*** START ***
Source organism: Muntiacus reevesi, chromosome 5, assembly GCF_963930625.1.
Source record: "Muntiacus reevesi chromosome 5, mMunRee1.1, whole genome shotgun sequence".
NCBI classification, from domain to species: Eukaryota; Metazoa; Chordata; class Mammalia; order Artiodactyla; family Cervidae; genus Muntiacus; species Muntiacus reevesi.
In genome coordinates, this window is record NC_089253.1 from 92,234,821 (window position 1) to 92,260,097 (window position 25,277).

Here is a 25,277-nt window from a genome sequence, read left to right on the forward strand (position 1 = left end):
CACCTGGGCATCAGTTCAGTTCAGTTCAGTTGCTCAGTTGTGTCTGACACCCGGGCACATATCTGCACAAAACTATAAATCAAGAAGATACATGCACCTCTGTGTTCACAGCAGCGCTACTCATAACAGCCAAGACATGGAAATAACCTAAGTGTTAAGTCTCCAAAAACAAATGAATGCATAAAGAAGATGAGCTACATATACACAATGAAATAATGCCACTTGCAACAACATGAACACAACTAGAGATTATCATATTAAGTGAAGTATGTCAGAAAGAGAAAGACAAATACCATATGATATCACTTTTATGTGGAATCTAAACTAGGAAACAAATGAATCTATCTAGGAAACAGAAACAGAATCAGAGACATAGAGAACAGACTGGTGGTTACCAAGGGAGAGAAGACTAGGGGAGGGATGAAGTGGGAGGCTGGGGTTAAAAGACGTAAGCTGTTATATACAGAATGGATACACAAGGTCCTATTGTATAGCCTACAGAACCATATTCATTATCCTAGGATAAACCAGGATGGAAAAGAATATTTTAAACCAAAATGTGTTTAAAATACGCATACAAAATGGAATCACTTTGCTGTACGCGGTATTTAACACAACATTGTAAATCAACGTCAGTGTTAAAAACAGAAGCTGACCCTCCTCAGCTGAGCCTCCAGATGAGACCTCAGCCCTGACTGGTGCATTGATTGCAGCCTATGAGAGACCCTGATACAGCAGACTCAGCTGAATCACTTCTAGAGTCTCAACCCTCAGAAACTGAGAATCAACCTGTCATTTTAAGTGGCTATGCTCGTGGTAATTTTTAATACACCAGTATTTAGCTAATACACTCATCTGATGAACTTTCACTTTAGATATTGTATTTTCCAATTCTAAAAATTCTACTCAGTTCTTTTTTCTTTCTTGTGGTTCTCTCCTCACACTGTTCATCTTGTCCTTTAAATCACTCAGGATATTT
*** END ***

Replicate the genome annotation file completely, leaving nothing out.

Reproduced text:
Source organism: Muntiacus reevesi, chromosome 5, assembly GCF_963930625.1.
Source record: "Muntiacus reevesi chromosome 5, mMunRee1.1, whole genome shotgun sequence".
NCBI classification, from domain to species: Eukaryota; Metazoa; Chordata; class Mammalia; order Artiodactyla; family Cervidae; genus Muntiacus; species Muntiacus reevesi.
In genome coordinates, this window is record NC_089253.1 from 92,234,821 (window position 1) to 92,260,097 (window position 25,277).

Here is a 25,277-nt window from a genome sequence, read left to right on the forward strand (position 1 = left end):
CACCTGGGCATCAGTTCAGTTCAGTTCAGTTGCTCAGTTGTGTCTGACACCCGGGCACATATCTGCACAAAACTATAAATCAAGAAGATACATGCACCTCTGTGTTCACAGCAGCGCTACTCATAACAGCCAAGACATGGAAATAACCTAAGTGTTAAGTCTCCAAAAACAAATGAATGCATAAAGAAGATGAGCTACATATACACAATGAAATAATGCCACTTGCAACAACATGAACACAACTAGAGATTATCATATTAAGTGAAGTATGTCAGAAAGAGAAAGACAAATACCATATGATATCACTTTTATGTGGAATCTAAACTAGGAAACAAATGAATCTATCTAGGAAACAGAAACAGAATCAGAGACATAGAGAACAGACTGGTGGTTACCAAGGGAGAGAAGACTAGGGGAGGGATGAAGTGGGAGGCTGGGGTTAAAAGACGTAAGCTGTTATATACAGAATGGATACACAAGGTCCTATTGTATAGCCTACAGAACCATATTCATTATCCTAGGATAAACCAGGATGGAAAAGAATATTTTAAACCAAAATGTGTTTAAAATACGCATACAAAATGGAATCACTTTGCTGTACGCGGTATTTAACACAACATTGTAAATCAACGTCAGTGTTAAAAACAGAAGCTGACCCTCCTCAGCTGAGCCTCCAGATGAGACCTCAGCCCTGACTGGTGCATTGATTGCAGCCTATGAGAGACCCTGATACAGCAGACTCAGCTGAATCACTTCTAGAGTCTCAACCCTCAGAAACTGAGAATCAACCTGTCATTTTAAGTGGCTATGCTCGTGGTAATTTTTAATACACCAGTATTTAGCTAATACACTCATCTGATGAACTTTCACTTTAGATATTGTATTTTCCAATTCTAAAAATTCTACTCAGTTCTTTTTTCTTTCTTGTGGTTCTCTCCTCACACTGTTCATCTTGTCCTTTAAATCACTCAGGATATTT